Fluoxetine – Prozac – May Be Best Choice For Pediatric and Adolescent Depression

MedicalResearch.com Interview with:

Andrea Cipriani, MD PhD Associate Professor Department of Psychiatry University of Oxford Warneford Hospital Oxford UK

Dr. Andrea Cipriani

Andrea Cipriani, MD PhD
Associate Professor
Department of Psychiatry
University of Oxford
Warneford Hospital
Oxford UK

MedicalResearch.com: What is the background for this study? What are the main findings?

Dr. Cipriani: Major depressive disorder is common in young people, with a prevalence of about 3% in school-age children (aged 6–12 years) and 6% in adolescents (aged 13–18 years). Compared with adults, children and adolescents with major depressive disorder are still underdiagnosed and undertreated, possibly because they tend to present with rather undifferentiated depressive symptoms—eg, irritability, aggressive behaviours, and school refusal. Consequences of depressive episodes in these patients include serious impairments in social functioning, and suicidal ideation and attempts. Our analysis represents the most comprehensive synthesis of data for currently available pharmacological treatments for children and adolescents with acute major depressive disorder (5620 participants, recruited in 34 trials).

Among all antidepressants, we found that only fluoxetine was significantly better than placebo. According to our results, fluoxetine should be considered the best evidence-based option among antidepressants when a pharmacological treatment is indicated for children and adolescents with moderate to severe depression. Other antidepressants do not seem to be suitable as routine treatment options.

MedicalResearch.com: What should readers take away from your report?

Response: In the clinical care of young people with major depressive disorder, clinical guidelines recommend psychotherapy (especially cognitive-behavioural therapy or interpersonal therapy) as the first-line intervention. Fluoxetine should be considered only for patients who do not have access to psychotherapy (especially in low-income and middle-income countries) or have not responded to non-pharmacological interventions.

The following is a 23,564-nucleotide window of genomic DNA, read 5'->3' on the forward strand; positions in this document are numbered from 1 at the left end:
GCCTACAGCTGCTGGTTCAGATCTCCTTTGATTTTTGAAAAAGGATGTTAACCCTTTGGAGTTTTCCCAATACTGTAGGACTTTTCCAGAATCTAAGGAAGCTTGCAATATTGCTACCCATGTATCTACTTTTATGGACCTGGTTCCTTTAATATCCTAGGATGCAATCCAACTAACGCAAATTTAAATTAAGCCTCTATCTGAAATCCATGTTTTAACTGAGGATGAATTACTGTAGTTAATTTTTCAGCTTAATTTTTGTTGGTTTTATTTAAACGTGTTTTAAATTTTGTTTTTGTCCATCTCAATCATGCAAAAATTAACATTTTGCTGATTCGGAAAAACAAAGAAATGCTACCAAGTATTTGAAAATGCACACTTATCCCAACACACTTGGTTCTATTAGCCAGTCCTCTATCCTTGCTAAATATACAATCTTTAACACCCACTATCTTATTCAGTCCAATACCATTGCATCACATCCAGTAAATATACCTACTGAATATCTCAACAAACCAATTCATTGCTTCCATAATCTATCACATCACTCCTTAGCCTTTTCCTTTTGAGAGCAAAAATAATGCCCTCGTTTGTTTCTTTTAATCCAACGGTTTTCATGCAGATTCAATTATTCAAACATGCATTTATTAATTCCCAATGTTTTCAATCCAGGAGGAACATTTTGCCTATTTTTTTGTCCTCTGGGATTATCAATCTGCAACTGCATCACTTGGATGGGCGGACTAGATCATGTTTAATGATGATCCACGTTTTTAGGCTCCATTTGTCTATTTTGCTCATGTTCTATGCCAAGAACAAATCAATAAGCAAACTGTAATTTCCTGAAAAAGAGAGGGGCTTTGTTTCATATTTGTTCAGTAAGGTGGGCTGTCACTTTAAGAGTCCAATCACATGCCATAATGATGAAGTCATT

MedicalResearch.com: What recommendations do you have for future research as a result of this study?

Dr. Cipriani: Future studies should understand the differences and peculiarities of major depression in young people and identify strong markers of disease and predictors of response for this disorder. New randomised controlled studies should then adopt a superiority design and probably use fluoxetine as comparator, not just placebo (new drugs should not be “me-too” drugs, but they should be more effective tools to tackle depression)

MedicalResearch.com: Is there anything else you would like to add

Dr. Cipriani: It is important to avoid a one-size-fits-all approach. If a child or adolescent is taking an antidepressant that works for his/her depression, it should not be changed to fluoxetine. The bottom line message of this analysis is that, if we need to start a pharmacological treatment for a moderate to severe depressive episode in young people, fluoxetine is the first drug to consider, as it has the best profile combining efficacy and tolerability.

The second take home message is that some antidepressants (especially venlafaxine) may increase suicidality in children and adolescents. Considering the limitation in the quality of available data, however, we should not underestimate these potential risks. Children and adolescents taking antidepressant drugs should be closely monitored regardless of the treatment chosen, particularly at the beginning of treatment.

MedicalResearch.com: Thank you for your contribution to the MedicalResearch.com community.


Comparative efficacy and tolerability of antidepressants for major depressive disorder in children and adolescents: a network meta-analysis

Cipriani, Andrea et al.
The Lancet , Volume 0 , Issue 0 ,
DOI: http://dx.doi.org/10.1016/S0140-6736(16)30385-3

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Last Updated on June 10, 2016 by Marie Benz MD FAAD